The Economist Intelligence Unit (EIU) in London today released its long-term macroeconomic forecasts with key trends from now to 2050. The special report shows China becoming the world's most dominant economy followed closely by the United States and India. High birth rates in Africa and the Middle East will expand the workforce in these regions, but employment levels there likely will depend upon a global shift to sustainability.
The EIU long-term economic forecasts cover 82 economies worldwide and represent a cross section of the global economic picture. These forecasts are an important counterpart to the annual EIU Democracy Index that measures the levels of freedom around the world.
The key economic trends in the new report suggest wider social trends.
The top ten economies in 2014 at the going market exchange rates, in descending order, are the USA, China, Japan, Germany, UK, France, Brazil, Italy, India, and Russia.
Top ten economies in 2050 at the EIU's projected market exchange rates, in descending order, will be China, USA, India, Indonesia, Japan, Germany, Brazil, Mexico, UK, and France.
China will surpass the USA in gross domestic product (GDP) in 2026, forecasts the EIU. Italy and Russia will no longer rank among the top ten economies by 2050. Asia's rise will continue, but not at the same pace, by 2050 accounting for 53 percent of global GDP.
"By 2030 the top three economies of the world will be the US, China and India," says the EUI report. "Such will be the growth of the two latter countries, in particular, that by 2050 they will each be richer than the next five (Indonesia, Germany, Japan, Brazil, and the UK) put together. This will represent a scale of wealth relative to the rest of the top ten that is unique in recorded history."
The EIU report continues, "In the medium term, this will require the world's existing powers --notably the US -- to let India, and especially China, play a greater role on the world stage." International institutions will have to adapt to let China and India "exert greater influence."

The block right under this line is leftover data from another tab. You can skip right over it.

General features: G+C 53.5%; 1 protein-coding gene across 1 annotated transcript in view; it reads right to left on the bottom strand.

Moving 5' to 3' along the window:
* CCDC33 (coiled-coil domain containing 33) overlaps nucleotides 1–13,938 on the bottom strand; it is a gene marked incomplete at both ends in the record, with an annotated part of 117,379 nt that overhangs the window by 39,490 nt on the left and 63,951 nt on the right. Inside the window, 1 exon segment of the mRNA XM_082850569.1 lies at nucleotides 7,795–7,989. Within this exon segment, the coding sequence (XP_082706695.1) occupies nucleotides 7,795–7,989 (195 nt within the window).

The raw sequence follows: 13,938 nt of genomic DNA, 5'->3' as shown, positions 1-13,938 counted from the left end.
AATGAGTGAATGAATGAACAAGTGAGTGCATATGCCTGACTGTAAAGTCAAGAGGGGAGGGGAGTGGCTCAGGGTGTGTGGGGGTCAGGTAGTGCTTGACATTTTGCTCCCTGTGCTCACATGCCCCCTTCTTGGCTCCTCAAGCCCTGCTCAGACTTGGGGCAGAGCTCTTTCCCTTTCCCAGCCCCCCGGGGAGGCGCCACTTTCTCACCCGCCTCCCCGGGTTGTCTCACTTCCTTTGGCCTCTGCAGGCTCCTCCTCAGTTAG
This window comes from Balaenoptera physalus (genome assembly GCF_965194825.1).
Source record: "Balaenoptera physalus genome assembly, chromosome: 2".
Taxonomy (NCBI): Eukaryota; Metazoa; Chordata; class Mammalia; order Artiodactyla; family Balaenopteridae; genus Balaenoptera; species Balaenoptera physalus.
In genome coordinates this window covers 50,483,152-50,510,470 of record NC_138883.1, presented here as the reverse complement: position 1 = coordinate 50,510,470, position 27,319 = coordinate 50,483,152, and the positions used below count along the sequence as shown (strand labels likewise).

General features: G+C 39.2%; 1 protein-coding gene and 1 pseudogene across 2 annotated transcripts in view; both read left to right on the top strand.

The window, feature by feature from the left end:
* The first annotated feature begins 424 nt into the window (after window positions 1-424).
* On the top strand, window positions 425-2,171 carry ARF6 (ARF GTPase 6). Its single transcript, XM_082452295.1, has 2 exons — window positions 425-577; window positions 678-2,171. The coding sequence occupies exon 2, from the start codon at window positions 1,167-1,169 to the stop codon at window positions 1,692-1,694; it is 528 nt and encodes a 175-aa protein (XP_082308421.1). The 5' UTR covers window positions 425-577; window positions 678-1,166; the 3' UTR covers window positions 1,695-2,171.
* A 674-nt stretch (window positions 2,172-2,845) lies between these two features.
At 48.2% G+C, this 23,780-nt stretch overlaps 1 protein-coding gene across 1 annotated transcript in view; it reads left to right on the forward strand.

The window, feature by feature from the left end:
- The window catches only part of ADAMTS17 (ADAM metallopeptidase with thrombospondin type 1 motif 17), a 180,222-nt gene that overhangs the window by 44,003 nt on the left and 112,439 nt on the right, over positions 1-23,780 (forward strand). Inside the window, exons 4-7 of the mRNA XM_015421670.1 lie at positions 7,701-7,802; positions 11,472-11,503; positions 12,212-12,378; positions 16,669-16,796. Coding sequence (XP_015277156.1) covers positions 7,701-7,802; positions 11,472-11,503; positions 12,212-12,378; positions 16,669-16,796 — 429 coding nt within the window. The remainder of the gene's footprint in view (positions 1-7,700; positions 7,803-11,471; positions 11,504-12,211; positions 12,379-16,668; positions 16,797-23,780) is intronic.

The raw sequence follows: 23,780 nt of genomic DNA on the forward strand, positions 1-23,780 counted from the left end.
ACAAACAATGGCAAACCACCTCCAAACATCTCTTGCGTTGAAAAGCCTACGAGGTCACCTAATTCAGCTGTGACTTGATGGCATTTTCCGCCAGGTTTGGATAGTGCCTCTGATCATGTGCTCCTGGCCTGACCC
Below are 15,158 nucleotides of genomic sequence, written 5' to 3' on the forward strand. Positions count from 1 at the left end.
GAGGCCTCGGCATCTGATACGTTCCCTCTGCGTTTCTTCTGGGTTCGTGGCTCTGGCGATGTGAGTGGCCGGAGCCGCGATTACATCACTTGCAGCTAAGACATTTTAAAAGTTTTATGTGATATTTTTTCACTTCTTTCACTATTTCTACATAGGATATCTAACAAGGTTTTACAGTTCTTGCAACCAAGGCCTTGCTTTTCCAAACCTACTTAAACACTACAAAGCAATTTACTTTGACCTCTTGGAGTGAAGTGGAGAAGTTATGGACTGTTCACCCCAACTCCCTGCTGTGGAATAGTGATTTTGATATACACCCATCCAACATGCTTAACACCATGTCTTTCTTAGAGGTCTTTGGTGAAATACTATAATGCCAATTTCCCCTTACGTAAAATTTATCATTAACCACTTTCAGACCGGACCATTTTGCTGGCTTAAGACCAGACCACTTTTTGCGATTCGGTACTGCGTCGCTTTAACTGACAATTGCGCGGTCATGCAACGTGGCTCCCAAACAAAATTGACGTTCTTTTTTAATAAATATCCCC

A significant factor will be a decline in global birth rates, predicts the EIU. The growth rate of the global working-age population will drop to 0.3 percent in the 2015-50 period compared with an average growth rate of 1.7 percent in the 1980-2014 period.
"For countries with favourable demographics," the EIU report explains, "our forecasts assume that growth-friendly policies are pursued and are successful in providing jobs for a growing workforce and ensuring longer-term growth.
"Failure to achieve this will lead to a growing number of potential workers unable to find employment, resulting in a source of significant political instability and a missed opportunity in terms of seizing an advantage offered by favourable demographics."
In other words, if today's trends toward global thinking continue and economies shift to a more sustainable footing that respects human rights and responsibilities, the overall world economic outlook mid-century will be positive. The centers of economic powers will shift, which may upset the nationalists around the planet, but a a rising tide floats all boats.
From where I sit, the outcomes will be positive only if we adopt a global consciousness as we move forward. Spirituality (not religion) needs to inform and uplift economics and politics in the decades ahead. Such an awakening makes global sense.
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Judah Freed is the author for the forthcoming book, Making Global Sense.